Mets GM doesn't make any deals as deadline passes

Mets general manager Sandy Alderson leans against a Mets general manager Sandy Alderson leans against a batting cage during spring training baseball. (Feb. 17, 2012) Photo Credit: AP

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SAN FRANCISCO -- Mets general manager Sandy Alderson said he didn't trade any players at Tuesday's non-waiver trade deadline because he wants the Mets to finish 2012 strong.

So Scott Hairston, the most attractive Met for trade purposes, started in leftfield against the Giants Tuesday night. Tim Byrdak was in the bullpen. And no players were en route to the Mets, either, as Alderson decided against adding any talent to the big-league roster.

"Without getting significant help for 2013, we were not going to move players simply to move them,'' Alderson said on a conference call. "We were not looking for some small, incremental improvement to the overall player-development situation. If we were going to get a quality player, then we would strongly consider doing something as a seller. But absent a strong effort by another club, we weren't simply going to make a move just to make a move.

"We didn't need to dump salary. And we were not interested in the types of prospects that were offered to us and would have had a very marginal impact on our system.''

The Mets went into Tuesday on a two-game winning streak and with a 50-53 record. They were 46-40 at the All-Star break. That they have gone 4-13 since didn't convince Alderson either to break up the team or add to it.

"I'm not sure we ever totally changed course,'' Alderson said. "If you go back and review the chronology of the last month, you realize that things changed pretty rapidly from just before the All-Star break and certainly right after the All-Star break until just the last four or five days.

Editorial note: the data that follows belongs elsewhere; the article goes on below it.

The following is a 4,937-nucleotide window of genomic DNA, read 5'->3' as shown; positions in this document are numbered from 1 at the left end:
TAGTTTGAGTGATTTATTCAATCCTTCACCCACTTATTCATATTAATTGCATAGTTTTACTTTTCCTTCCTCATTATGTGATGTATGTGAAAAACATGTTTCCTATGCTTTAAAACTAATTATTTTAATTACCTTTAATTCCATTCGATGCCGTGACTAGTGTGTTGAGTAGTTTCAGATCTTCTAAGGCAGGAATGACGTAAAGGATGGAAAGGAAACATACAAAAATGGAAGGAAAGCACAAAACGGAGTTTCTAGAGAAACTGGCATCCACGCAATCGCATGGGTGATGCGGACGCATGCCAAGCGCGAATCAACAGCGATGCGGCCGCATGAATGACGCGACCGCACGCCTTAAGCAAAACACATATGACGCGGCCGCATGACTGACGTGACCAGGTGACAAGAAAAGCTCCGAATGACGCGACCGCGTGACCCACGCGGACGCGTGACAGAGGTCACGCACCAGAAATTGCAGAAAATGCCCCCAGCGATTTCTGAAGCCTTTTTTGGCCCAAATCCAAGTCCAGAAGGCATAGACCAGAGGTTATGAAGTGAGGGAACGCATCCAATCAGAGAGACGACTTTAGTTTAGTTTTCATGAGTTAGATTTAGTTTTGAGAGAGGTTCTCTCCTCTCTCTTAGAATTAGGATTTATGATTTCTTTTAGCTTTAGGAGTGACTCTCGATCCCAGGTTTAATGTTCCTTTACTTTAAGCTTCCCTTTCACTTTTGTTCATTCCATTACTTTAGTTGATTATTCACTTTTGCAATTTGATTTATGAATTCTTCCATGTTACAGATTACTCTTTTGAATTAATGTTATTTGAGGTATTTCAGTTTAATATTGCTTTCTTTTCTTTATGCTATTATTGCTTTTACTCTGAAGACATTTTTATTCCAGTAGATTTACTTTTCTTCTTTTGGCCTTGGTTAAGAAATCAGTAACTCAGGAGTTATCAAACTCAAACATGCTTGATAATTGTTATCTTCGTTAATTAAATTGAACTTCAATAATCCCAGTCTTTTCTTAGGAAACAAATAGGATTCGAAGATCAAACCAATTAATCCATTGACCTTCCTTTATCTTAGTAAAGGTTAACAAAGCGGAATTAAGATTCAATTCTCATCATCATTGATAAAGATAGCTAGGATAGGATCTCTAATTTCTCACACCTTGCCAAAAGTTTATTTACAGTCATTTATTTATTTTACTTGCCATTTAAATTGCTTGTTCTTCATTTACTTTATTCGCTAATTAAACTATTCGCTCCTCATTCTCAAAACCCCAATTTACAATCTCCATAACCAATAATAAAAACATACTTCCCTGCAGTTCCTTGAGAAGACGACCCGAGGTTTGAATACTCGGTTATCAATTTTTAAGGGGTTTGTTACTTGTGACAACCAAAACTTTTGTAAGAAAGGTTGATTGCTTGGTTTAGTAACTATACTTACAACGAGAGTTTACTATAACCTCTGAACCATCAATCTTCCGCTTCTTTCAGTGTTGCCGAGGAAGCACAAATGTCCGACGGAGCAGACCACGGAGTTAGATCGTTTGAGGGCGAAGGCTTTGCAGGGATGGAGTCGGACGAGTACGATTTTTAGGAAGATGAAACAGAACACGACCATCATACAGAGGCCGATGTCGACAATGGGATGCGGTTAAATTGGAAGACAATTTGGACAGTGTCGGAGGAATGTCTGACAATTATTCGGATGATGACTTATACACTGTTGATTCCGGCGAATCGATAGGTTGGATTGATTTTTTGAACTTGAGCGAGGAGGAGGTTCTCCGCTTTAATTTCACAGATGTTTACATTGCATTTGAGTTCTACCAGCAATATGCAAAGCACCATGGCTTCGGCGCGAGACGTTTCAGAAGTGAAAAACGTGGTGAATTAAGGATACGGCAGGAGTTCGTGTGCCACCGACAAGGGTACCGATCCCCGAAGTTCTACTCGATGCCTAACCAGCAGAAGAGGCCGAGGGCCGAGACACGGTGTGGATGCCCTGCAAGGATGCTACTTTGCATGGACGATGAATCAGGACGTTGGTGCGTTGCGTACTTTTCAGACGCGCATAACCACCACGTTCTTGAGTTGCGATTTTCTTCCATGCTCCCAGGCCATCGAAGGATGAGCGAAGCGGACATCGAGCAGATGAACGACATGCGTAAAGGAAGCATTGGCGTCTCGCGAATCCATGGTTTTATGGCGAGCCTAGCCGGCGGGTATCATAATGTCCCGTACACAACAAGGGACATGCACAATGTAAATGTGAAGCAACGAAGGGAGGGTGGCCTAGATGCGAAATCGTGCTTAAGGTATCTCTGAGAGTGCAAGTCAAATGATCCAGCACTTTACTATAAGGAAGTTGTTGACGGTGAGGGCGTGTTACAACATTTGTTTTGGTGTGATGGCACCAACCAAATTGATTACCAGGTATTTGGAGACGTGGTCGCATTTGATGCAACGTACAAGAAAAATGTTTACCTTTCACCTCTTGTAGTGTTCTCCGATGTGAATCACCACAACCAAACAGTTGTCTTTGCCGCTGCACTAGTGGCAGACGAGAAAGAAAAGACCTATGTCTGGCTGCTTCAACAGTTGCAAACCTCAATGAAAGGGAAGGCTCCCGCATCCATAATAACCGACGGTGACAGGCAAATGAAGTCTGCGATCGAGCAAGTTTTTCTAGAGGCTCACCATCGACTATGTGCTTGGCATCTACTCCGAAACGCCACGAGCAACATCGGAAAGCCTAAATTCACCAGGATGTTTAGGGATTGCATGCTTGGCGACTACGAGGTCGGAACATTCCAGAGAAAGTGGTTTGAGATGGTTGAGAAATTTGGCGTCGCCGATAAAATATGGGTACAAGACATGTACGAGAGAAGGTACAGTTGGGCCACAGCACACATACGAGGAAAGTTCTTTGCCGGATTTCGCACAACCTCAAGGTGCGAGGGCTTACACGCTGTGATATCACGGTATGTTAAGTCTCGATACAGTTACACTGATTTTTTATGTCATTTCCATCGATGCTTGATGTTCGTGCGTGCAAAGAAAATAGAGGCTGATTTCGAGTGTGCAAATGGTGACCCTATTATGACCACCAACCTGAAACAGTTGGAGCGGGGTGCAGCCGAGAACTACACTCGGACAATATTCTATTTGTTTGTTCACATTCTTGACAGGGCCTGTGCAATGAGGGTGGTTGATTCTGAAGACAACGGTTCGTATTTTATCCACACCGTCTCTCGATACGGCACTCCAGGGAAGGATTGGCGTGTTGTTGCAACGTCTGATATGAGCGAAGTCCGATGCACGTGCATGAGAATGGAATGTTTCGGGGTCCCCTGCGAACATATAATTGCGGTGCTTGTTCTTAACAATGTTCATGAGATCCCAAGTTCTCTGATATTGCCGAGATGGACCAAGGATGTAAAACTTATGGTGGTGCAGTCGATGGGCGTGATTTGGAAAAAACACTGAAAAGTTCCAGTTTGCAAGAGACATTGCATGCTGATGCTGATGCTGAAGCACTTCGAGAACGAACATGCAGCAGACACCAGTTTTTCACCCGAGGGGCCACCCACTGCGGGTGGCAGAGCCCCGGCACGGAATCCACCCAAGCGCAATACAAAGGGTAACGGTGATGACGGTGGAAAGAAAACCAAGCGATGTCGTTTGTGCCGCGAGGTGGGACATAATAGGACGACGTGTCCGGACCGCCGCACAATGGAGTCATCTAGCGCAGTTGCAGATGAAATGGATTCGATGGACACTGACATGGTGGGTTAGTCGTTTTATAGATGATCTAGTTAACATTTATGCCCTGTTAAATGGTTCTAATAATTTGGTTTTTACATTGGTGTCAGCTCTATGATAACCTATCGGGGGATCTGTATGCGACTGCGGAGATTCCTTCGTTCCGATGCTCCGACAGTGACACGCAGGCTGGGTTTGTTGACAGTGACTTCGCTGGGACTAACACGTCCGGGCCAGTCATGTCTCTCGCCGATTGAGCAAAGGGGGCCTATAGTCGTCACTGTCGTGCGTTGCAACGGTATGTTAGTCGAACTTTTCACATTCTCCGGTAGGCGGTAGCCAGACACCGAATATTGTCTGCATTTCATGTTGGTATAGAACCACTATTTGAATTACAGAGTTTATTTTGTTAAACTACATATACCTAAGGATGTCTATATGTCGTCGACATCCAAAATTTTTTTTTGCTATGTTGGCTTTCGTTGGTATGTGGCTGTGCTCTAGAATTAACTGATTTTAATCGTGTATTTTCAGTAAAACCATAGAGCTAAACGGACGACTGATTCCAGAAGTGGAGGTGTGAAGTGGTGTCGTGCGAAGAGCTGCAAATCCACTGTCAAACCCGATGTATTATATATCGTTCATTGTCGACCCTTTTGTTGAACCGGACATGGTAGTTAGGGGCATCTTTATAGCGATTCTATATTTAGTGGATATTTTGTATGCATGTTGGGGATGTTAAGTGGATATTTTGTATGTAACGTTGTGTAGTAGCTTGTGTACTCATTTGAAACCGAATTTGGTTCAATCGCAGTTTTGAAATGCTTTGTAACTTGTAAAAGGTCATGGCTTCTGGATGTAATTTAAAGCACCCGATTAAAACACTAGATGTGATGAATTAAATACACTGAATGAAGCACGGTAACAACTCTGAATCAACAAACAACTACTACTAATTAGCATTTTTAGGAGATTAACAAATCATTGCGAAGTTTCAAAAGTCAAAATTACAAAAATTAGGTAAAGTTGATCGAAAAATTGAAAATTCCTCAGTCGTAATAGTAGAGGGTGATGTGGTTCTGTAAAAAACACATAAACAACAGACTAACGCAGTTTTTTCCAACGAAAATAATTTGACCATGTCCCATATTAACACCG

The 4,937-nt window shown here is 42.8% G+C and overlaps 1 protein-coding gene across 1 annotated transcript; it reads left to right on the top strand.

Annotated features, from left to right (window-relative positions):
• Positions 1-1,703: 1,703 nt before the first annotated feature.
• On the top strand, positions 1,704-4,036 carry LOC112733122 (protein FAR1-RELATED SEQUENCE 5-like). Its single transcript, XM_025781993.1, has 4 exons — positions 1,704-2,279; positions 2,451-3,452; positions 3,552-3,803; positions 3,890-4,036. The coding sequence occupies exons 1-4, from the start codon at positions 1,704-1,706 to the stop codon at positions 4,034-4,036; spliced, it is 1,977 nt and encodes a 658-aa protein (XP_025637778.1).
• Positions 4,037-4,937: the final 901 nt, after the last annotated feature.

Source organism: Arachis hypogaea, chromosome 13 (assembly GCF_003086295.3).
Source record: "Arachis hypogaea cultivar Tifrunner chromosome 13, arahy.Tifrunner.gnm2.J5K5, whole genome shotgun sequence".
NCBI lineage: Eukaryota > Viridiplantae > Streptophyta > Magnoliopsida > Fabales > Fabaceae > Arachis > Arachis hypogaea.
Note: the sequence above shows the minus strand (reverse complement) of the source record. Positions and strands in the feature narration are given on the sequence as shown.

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"So in terms of being aggressively buying for 2012, certainly things changed during that period of time, and very swiftly. At the same time, we continued to look for opportunities to improve the team both this year and in 2013. And in some cases even looking at rental players that would have only helped us in 2012. We didn't give up on the buying activity at all. But certainly we ended up with a more modest agenda.''

Alderson's agenda -- and that of manager Terry Collins -- is to win as many games as possible, even if it doesn't lead to a playoff spot.

"I think there's a lot of value in, for example, making a run, even if it's unrealistic," Alderson said. "I think there's a lot of value, for example, in finishing well over .500. I think there's a lot of value in finishing over .500. I think those things create a perception. What happened or didn't happen on the deadline may be largely forgotten if a team is able to create a positive impression the second half of the season.

"We're about changing impressions, changing perceptions. And you do that with wins and losses, primarily. I understand our fans are disappointed with what's happened the last three weeks or so, but it's not the end of the season.''

Alderson said he had talks with three AL teams about Hairston, who said he didn't sleep well Monday night. But the free agent-to-be was glad to stay.

"Right now, he's a very important part of our team,'' Alderson said. "And we do feel it's important to field as strong a team as we reasonably can for the rest of the season. We haven't given up on the season. We didn't move players off the team for a reason. We think we still have lots of good baseball in front of us. And Scott can be part of that."

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